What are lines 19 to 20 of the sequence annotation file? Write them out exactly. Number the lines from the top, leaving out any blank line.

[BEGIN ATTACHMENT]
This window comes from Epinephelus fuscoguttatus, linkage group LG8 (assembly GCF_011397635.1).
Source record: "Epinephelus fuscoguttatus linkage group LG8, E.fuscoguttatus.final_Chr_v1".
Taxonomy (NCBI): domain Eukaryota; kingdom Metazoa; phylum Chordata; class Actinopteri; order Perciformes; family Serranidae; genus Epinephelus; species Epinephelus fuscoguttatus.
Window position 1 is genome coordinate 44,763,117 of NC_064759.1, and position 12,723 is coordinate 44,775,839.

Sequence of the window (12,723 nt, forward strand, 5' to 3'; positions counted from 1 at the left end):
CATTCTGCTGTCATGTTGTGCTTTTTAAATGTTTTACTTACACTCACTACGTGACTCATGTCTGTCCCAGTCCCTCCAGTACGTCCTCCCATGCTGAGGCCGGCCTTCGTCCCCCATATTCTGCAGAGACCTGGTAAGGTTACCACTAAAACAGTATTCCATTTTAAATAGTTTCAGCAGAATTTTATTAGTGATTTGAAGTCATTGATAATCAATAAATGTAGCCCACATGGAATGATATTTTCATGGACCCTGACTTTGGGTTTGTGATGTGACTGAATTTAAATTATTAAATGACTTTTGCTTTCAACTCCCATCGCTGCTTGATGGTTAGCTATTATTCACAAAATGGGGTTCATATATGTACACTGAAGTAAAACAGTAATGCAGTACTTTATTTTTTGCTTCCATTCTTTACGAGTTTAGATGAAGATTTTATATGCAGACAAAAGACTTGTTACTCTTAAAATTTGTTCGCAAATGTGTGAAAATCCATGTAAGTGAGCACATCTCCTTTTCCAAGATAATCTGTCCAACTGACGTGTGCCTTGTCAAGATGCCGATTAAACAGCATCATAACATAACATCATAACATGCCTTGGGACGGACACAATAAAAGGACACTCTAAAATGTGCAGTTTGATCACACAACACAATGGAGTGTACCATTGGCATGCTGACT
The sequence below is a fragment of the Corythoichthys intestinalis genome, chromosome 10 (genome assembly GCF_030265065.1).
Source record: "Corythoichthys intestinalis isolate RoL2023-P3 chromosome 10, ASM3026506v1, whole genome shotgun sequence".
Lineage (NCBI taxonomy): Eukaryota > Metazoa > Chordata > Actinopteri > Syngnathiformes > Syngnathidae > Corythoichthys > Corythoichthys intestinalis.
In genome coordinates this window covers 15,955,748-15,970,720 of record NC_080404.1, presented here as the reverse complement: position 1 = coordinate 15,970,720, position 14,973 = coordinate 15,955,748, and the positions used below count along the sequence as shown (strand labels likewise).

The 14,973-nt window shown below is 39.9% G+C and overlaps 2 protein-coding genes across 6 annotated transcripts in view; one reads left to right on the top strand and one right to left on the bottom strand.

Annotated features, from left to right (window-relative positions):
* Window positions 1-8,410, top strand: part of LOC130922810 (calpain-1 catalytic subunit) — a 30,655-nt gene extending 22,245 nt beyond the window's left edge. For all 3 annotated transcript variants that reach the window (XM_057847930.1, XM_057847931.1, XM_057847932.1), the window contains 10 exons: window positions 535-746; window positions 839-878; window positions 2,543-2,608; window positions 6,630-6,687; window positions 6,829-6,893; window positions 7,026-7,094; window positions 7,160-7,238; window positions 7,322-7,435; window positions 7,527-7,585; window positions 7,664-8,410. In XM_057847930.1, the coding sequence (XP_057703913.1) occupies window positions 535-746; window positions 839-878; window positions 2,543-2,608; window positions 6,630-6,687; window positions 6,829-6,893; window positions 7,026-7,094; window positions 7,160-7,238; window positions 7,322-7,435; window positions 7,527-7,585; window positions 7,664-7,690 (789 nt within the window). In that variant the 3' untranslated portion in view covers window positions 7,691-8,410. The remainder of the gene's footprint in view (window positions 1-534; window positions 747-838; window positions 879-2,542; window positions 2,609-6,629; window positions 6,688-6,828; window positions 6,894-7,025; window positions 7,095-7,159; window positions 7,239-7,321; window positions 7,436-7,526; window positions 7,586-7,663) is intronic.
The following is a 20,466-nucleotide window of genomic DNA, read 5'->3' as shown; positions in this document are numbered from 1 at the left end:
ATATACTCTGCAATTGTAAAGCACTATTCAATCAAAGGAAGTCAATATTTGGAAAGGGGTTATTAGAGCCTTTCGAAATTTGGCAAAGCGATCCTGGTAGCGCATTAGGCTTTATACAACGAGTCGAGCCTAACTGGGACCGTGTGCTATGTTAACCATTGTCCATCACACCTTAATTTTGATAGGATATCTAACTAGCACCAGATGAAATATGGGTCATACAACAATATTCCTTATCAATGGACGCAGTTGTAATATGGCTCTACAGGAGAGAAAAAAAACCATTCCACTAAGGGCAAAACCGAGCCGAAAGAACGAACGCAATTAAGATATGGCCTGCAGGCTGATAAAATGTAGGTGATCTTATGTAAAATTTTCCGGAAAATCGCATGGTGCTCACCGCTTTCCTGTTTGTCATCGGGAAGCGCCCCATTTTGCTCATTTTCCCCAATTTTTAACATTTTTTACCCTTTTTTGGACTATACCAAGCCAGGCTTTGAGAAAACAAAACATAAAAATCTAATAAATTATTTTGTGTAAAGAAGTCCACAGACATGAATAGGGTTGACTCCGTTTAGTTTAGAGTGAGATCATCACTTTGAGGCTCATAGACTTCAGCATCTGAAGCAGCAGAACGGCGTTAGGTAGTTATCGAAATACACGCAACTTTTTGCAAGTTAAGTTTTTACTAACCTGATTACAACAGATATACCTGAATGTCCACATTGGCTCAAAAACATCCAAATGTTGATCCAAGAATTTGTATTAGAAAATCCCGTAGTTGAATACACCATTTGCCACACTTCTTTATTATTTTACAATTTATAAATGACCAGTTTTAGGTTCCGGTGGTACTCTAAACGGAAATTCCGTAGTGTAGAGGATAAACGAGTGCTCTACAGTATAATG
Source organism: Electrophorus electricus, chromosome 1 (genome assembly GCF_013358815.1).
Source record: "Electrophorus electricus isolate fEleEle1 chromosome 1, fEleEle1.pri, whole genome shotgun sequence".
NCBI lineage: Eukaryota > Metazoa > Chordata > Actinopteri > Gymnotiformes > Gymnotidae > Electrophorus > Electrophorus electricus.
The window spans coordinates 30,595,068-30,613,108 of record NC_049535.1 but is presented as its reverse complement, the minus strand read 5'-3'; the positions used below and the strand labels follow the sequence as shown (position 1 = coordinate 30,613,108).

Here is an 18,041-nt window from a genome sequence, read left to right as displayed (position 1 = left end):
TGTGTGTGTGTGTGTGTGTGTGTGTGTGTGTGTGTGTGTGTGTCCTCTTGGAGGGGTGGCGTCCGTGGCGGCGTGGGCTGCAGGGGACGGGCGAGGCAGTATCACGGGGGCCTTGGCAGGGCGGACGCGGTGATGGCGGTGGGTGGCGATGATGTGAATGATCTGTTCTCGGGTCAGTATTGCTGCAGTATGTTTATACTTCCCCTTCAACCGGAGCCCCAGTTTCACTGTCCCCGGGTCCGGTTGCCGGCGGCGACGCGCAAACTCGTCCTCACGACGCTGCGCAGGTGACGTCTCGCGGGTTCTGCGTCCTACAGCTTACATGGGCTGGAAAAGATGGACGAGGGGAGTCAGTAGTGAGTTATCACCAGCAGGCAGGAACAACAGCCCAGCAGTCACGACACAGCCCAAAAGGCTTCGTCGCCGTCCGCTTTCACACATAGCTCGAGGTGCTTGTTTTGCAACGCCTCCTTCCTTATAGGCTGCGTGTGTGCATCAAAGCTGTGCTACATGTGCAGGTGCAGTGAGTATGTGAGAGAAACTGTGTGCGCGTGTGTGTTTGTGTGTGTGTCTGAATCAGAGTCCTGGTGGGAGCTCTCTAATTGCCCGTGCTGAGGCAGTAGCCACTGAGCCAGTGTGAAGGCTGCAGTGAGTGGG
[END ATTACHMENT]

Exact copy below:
The window spans coordinates 30,595,068-30,613,108 of record NC_049535.1 but is presented as its reverse complement, the minus strand read 5'-3'; the positions used below and the strand labels follow the sequence as shown (position 1 = coordinate 30,613,108).

Here is an 18,041-nt window from a genome sequence, read left to right as displayed (position 1 = left end):